While the men and women of Neshoba County in service eagerly awaited letters or newspapers from home, a telegram from the United States War Department, on most occasions, brought unwelcome, but necessary news.

During the early days of the last full week in October 1944, the recipients of such a message were Wheeler Lewis and Susan Frances Cumberland, part of a prominent family living in the eastern section of the city of Philadelphia, Mississippi.

Private Hairston Cumberland, 116th Regimental Combat Team, 29th Infantry "Blue and Gray" Division, had fallen in Holland, October 7, 1944.

On October 27, 1944, a headline in The Neshoba Democrat, "Hairston Cumberland First Casualty from this City," broke the story.

The byline was technically correct at that time, as the War Department declared twenty-five year-old First Lieutenant Harold Hutchison Howell, missing in action, March 3, 1944, seventy years ago.

The Department later changed the status of the son of Benjamin Lewis and Janie Hutchison Howell, another well-respected local family, to missing in action and presumed dead, making him the first from the city to pay the supreme price in defense of freedom.

The mission was Howell's first as a B-24 co-pilot, having arrived in England, only a few weeks before.

On March 2, 1944, Howell met Robert Herman Clark, another pilot and West Point graduate from Neshoba County, at an English pub, and the two planned to meet again the next night.

Later in July 1944 on his 57th mission, Clark suffered a similar fate when his aircraft went down in Germany.

German infantrymen captured Clark and held him in captivity until the Allies liberated him in April 1945.

Regardless of the order of death, Philadelphia had lost two of its finest young men, Harold Howell and Hairston Cumberland. The "tragic pangs of war" had truly touched the city.

The fact that Cumberland, the 19-year-old infantryman, not only excelled in athletics, but was one of the local high school's outstanding students made the loss doubly hard to bear.

One year earlier, A Neshoba County woman received an award issued by the National Emblem of Honor, an organization located in New York City.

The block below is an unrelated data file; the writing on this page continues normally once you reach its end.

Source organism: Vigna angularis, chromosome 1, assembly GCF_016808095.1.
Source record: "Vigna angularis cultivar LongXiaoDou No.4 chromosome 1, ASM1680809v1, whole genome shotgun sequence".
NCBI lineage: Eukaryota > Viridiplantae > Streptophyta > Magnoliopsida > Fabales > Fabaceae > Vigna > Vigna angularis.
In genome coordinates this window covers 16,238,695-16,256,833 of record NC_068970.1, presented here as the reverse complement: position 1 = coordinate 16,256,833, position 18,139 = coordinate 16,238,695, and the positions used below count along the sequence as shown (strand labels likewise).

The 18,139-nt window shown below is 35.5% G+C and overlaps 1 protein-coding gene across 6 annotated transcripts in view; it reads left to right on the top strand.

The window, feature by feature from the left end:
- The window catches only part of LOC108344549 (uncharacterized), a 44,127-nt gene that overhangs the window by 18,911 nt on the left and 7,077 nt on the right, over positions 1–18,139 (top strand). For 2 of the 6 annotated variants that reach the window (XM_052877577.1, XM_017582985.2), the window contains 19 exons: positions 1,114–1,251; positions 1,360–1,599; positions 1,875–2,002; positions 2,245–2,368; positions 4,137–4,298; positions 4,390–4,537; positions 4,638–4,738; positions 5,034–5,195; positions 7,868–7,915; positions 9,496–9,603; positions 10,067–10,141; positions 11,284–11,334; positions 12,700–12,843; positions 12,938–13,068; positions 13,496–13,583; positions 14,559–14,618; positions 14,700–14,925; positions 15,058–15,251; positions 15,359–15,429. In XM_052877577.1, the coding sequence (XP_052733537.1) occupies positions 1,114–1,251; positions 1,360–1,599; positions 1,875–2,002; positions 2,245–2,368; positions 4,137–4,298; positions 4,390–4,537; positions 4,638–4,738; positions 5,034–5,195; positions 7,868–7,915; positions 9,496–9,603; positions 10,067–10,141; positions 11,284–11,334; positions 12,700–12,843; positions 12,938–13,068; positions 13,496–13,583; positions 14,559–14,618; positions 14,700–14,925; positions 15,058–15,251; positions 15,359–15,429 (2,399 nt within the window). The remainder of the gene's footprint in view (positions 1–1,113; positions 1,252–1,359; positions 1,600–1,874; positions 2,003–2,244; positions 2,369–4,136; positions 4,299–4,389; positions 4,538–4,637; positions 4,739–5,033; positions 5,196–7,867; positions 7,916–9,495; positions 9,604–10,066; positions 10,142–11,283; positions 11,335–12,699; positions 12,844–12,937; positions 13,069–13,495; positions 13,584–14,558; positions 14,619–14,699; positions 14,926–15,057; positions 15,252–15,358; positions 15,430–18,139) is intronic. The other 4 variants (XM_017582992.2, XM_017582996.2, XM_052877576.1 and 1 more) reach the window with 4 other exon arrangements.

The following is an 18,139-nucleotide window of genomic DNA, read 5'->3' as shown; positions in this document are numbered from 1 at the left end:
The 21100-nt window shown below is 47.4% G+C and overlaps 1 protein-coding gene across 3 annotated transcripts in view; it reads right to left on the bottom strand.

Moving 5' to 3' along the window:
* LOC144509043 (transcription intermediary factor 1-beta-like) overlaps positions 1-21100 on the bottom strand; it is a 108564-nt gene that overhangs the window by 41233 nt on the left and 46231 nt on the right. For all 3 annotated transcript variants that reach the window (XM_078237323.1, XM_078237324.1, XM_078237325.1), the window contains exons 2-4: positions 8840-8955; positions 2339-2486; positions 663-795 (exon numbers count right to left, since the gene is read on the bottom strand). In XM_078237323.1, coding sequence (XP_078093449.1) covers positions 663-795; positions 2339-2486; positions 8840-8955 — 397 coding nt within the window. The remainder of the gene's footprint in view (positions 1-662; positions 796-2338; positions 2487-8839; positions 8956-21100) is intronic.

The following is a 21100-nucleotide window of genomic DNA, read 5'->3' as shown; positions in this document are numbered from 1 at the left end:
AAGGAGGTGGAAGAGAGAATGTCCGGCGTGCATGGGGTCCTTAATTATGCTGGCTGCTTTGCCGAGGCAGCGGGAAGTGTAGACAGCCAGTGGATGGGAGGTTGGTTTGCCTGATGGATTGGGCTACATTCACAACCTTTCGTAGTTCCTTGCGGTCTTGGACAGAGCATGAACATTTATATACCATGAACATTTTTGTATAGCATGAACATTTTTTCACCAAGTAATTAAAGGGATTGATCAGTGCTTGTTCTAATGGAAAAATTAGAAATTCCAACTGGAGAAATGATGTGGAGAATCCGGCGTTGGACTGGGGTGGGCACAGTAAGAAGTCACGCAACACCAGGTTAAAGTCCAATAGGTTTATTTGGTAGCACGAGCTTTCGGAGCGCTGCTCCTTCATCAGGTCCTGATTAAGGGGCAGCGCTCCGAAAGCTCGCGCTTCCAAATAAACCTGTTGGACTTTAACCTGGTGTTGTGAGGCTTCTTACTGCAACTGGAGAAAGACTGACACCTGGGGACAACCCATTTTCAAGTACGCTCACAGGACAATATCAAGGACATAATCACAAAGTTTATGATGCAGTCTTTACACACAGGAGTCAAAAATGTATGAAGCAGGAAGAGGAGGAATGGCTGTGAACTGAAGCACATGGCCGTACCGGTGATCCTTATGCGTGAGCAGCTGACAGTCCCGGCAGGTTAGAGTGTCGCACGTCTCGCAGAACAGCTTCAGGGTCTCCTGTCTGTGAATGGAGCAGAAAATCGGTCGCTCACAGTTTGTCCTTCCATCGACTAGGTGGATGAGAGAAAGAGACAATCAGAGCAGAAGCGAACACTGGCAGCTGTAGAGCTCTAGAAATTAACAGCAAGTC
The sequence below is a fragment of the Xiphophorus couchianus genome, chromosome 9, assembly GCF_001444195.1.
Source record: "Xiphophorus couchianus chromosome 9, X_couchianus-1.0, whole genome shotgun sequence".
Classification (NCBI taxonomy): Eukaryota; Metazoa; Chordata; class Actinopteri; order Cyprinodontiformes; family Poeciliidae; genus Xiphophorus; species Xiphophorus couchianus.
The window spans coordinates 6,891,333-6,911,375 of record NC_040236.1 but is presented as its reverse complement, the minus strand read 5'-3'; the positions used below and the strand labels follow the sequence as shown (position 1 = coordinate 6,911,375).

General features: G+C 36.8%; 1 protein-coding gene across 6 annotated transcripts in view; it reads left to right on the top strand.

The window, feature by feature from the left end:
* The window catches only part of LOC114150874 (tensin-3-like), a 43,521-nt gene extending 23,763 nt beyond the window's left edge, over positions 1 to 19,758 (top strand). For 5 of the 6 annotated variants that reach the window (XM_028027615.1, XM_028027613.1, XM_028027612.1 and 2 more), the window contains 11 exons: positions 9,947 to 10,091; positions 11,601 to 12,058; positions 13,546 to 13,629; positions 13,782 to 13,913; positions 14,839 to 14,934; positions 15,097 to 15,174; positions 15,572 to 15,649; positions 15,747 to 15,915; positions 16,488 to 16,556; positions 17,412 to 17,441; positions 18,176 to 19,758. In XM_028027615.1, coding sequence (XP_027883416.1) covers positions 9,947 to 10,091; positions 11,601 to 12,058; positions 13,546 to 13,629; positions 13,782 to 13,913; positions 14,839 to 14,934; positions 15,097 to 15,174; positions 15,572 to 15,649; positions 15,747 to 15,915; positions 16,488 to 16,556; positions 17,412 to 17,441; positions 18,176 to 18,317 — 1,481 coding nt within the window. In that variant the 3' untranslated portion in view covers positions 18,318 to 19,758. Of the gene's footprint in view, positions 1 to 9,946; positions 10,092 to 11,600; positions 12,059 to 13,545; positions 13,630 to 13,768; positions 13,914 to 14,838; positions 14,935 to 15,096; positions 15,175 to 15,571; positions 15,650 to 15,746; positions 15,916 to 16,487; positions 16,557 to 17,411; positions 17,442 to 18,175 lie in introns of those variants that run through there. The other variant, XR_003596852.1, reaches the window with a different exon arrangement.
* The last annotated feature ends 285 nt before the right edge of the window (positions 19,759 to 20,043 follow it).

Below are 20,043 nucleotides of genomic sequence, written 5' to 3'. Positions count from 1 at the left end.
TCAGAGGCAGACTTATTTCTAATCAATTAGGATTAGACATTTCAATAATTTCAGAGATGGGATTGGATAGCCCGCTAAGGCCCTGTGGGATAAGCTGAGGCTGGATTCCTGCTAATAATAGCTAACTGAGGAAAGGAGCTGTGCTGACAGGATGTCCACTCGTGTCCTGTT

Mrs. Grace Carroll Latimer, wife of Levi Carter Latimer, received the Five Star Emblem of Honor Pin for having five sons in the service of the United States Armed Forces.

Captain Robert Bruce Latimer, Sr. served at Camp Gordon, Georgia, and First Lieutenant Hugh Willie Latimer at Camp Livingston, Louisiana, both as members of the United States Army.

The two officers attained the rank of major before their military careers ended. During the first week in September of 1944, Captain Bruce Latimer received a Silver Star for "gallantry in action against the enemy," along with a promotion to major.

On D-Day, June 6, 1944, the Fourth Infantry "Iron Horse" Division attacked Utah Beach.

The Fourth was the first division ashore in that assigned area and Captain Latimer commanded a company in that attack.

His Silver Star citation read in part: "Major Latimer's able leadership and efficiency as company commander were instrumental in his company's successful completion of the mission throughout a vital period..."

Major Bruce Latimer continued to serve in the European Theatre of Operations, later as an infantry unit commander with the 136th Regimental Combat Team, 34th Infantry "Red Bull" Division.

By the time of his discharge on January 12, 1946, the Neshoba County officer earned, in addition to his Silver Star, the Combat Infantryman Badge, American Defense Service Medal, European-African Middle Eastern Campaign Medal, and the Presidential Unit Citation.